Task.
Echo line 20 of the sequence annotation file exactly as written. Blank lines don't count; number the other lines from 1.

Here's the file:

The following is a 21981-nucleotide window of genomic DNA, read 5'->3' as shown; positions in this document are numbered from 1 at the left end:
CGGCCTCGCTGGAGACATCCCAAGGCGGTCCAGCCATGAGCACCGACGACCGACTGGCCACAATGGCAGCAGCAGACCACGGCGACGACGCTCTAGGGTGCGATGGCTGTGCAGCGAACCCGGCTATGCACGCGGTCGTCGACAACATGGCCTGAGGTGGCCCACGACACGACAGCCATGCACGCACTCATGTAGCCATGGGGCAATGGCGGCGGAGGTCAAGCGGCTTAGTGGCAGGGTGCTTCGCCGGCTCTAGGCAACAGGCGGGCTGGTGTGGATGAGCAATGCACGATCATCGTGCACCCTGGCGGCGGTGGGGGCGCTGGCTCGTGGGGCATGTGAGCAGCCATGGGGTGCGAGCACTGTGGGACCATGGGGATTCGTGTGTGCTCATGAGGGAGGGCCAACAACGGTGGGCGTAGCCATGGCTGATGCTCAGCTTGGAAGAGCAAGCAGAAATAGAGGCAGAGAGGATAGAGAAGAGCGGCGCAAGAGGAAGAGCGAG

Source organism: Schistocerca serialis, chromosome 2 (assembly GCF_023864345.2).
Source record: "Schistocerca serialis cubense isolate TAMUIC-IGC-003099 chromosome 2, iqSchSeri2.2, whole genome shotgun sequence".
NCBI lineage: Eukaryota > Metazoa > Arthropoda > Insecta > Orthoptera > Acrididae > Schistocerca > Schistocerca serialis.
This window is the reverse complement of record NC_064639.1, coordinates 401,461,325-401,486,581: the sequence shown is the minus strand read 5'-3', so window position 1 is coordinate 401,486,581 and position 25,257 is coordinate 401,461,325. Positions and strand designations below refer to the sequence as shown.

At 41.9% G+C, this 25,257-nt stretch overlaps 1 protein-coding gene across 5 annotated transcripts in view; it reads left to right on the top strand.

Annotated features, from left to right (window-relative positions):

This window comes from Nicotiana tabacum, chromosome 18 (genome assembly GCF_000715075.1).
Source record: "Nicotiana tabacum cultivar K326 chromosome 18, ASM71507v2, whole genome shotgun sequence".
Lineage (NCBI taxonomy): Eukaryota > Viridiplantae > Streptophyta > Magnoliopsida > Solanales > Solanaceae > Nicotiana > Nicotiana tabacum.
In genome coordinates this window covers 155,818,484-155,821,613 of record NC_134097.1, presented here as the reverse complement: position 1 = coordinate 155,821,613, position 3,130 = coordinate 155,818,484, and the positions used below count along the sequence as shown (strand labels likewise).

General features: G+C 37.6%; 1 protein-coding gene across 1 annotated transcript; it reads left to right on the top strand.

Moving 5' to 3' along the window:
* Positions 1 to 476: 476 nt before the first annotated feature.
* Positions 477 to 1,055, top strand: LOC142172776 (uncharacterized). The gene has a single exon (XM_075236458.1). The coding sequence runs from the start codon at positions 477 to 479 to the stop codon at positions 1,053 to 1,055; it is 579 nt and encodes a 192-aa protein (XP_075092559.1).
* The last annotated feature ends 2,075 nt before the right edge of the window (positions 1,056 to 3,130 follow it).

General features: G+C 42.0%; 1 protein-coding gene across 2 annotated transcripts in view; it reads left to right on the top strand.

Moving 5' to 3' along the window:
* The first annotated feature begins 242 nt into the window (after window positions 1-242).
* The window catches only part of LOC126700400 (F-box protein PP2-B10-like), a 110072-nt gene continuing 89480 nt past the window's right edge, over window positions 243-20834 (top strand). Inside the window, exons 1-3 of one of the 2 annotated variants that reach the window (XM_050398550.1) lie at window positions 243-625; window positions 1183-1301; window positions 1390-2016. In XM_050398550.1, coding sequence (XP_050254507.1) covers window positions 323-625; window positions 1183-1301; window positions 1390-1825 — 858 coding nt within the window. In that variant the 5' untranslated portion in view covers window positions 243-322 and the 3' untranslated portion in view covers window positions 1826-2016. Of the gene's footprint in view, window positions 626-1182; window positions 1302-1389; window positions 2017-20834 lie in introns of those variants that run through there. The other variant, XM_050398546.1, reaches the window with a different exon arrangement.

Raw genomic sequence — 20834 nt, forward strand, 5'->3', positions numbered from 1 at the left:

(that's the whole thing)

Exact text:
* The first annotated feature begins 242 nt into the window (after window positions 1-242).